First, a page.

Myths, Facts, and Mysteries About Foreign Fighters Out of Russia
Those who follow the conflict in Syria are well aware that thousands of citizens and residents of the Russian Federation joined ISIS, al-Nusra, and other violent jihadi groups fighting to overthrow Bashar alAssad’s government in Syria. As we discuss in a recent report coauthored by the CSIS Russia and Eurasia Program and Transnational Threats Project, people traveled from Russia to Syria by well-trodden paths, supported by an infrastructure populated by fellow Russian speakers. While the existence of this route to conflict is well-known (even as specific numbers of fighters and other travelers are highly disputed), answering the questions of these people are, why they chose to go to Syria, and where they’re likely to go next reveals a complicated patchwork of motivations, allegiances, and repercussions that precludes easy solutions. Indeed, simplification can be misleading, and particularly as these fighters and families move on from Syria to other locations, detrimental to efforts to respond to their movements and actions. Complex as the web may be, pulling it apart will be critical to any effort by the Russian Federation and other affected states—including those in the West—to craft policies that lead to more lasting security rather than less.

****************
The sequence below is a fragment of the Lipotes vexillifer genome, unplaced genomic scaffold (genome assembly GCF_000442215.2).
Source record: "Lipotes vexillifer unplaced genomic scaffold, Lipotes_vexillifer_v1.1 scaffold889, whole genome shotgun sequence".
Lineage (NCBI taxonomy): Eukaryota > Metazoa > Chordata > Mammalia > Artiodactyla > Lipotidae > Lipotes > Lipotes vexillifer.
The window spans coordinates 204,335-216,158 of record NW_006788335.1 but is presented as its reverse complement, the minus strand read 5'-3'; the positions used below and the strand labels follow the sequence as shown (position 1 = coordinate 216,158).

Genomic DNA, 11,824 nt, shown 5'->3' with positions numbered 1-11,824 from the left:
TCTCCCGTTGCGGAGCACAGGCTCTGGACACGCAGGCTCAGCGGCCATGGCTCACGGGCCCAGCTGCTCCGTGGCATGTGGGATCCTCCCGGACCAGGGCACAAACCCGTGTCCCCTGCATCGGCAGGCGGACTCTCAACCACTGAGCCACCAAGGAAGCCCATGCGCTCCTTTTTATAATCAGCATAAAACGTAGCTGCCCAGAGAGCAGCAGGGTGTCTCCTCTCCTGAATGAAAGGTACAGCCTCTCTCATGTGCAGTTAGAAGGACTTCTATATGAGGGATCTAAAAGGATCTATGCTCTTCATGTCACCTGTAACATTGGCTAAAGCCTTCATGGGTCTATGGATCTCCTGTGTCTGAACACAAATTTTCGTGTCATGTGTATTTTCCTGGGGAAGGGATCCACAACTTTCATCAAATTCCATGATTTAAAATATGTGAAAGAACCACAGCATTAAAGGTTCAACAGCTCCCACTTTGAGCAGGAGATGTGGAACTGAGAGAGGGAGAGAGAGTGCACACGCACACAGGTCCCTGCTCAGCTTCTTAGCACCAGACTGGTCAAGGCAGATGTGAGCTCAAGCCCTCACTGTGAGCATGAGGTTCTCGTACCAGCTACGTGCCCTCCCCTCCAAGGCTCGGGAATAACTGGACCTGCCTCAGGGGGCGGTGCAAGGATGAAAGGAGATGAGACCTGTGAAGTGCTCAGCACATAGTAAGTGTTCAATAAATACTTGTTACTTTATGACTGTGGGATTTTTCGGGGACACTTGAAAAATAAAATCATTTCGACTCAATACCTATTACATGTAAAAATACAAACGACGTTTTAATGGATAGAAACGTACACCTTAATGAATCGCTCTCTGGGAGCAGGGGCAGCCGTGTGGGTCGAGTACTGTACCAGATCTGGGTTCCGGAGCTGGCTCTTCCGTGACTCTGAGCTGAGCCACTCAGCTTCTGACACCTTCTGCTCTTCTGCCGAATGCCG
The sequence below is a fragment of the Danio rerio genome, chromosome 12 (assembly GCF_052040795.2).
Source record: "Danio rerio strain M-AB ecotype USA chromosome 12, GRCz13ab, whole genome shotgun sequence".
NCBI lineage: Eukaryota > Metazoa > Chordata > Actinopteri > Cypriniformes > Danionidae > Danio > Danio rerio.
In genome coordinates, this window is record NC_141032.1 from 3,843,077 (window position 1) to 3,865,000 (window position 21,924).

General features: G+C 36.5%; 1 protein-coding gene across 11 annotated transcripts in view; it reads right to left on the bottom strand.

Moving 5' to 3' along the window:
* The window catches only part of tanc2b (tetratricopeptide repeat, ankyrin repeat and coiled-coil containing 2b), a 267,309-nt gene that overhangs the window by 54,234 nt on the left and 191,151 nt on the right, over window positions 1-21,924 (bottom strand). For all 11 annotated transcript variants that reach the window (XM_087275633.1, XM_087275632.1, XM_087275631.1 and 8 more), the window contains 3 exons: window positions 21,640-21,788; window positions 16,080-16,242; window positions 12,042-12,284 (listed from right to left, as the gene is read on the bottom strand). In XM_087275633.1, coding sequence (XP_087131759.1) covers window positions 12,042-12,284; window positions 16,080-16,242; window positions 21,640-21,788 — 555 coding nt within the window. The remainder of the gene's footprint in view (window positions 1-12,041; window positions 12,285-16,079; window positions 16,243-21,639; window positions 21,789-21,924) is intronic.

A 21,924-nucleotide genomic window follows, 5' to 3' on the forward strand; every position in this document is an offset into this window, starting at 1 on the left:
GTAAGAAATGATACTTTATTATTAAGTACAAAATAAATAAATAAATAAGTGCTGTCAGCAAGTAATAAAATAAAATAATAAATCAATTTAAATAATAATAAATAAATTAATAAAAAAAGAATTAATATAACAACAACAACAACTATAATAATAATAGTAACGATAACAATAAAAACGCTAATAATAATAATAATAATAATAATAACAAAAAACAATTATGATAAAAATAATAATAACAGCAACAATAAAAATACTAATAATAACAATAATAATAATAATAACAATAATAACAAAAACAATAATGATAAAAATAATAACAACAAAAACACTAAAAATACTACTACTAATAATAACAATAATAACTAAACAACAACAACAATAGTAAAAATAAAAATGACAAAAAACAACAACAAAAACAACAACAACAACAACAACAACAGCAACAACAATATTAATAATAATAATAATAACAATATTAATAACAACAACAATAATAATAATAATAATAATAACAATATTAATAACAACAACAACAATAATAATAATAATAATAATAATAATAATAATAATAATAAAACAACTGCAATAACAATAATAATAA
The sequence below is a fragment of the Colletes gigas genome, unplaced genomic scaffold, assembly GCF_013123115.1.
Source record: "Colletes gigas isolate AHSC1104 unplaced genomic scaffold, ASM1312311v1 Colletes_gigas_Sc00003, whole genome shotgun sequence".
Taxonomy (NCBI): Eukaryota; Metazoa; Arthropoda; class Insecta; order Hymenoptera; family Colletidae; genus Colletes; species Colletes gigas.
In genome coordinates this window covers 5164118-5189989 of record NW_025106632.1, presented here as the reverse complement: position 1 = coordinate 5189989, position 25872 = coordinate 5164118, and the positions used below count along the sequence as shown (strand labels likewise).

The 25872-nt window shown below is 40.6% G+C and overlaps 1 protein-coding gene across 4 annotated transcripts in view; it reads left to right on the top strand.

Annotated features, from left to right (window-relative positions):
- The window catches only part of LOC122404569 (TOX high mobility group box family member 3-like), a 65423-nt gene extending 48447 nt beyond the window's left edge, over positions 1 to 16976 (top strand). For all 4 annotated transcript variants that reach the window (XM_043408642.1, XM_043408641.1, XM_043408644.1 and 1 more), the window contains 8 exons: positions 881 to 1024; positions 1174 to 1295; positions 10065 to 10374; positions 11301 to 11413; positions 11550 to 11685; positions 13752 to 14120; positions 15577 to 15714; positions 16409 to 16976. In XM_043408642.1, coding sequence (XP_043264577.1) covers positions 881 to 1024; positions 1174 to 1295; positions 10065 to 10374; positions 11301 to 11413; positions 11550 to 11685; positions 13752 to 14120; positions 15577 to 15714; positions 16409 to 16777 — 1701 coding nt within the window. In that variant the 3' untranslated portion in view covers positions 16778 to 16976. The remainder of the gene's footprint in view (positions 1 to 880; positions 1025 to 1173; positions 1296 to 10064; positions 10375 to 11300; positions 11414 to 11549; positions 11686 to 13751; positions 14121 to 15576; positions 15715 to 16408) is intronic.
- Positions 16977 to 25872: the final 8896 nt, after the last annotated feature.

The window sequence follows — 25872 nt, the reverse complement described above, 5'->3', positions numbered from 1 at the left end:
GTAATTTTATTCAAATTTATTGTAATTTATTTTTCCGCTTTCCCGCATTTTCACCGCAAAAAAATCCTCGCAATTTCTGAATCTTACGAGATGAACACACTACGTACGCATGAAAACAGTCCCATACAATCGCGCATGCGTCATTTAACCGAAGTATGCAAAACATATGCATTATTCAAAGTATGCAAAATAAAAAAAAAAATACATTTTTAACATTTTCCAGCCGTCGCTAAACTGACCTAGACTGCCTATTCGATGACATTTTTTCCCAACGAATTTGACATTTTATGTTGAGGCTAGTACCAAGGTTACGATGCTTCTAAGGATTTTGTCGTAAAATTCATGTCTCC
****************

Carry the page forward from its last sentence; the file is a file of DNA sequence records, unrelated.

Not Just Chechens: Who Are the Russians in Syria?
A number of stories exist about the people who have traveled from Russia to Syria to fight Assad. One narrative describes them as battle-hardened veterans of the rebellion against Moscow in Chechnya, a predominantly Muslim republic (an administrative division roughly analogous to a U.S. state) of Russia where two wars were fought between 1994 and the early 2000s. This narrative, which ISIS itself has used in its propaganda, is misleading. There have, indeed, been some prominent ethnic Chechens in ISIS ranks. The most well-known is probably Omar al-Shishani, or Omar the Chechen, ISIS’s late minister of war (killed in a 2016 airstrike). But here’s the thing: while al-Shishani was certainly an ethnic Chechen (on his mother’s side), he was not from Russia, and he did not fight in the Chechen wars. Rather, he was born in Georgia and served in that country’s armed forces. In this, he’s not entirely an outlier: while Chechens are certainly fighting in Syria and some of those in the insurgents’ leadership and ranks hail from Chechnya, others came to the Middle East from the communities of the Chechen diaspora, not just in Georgia but also in Turkey and throughout Europe, along with other European nationals who heard the call of violent jihad.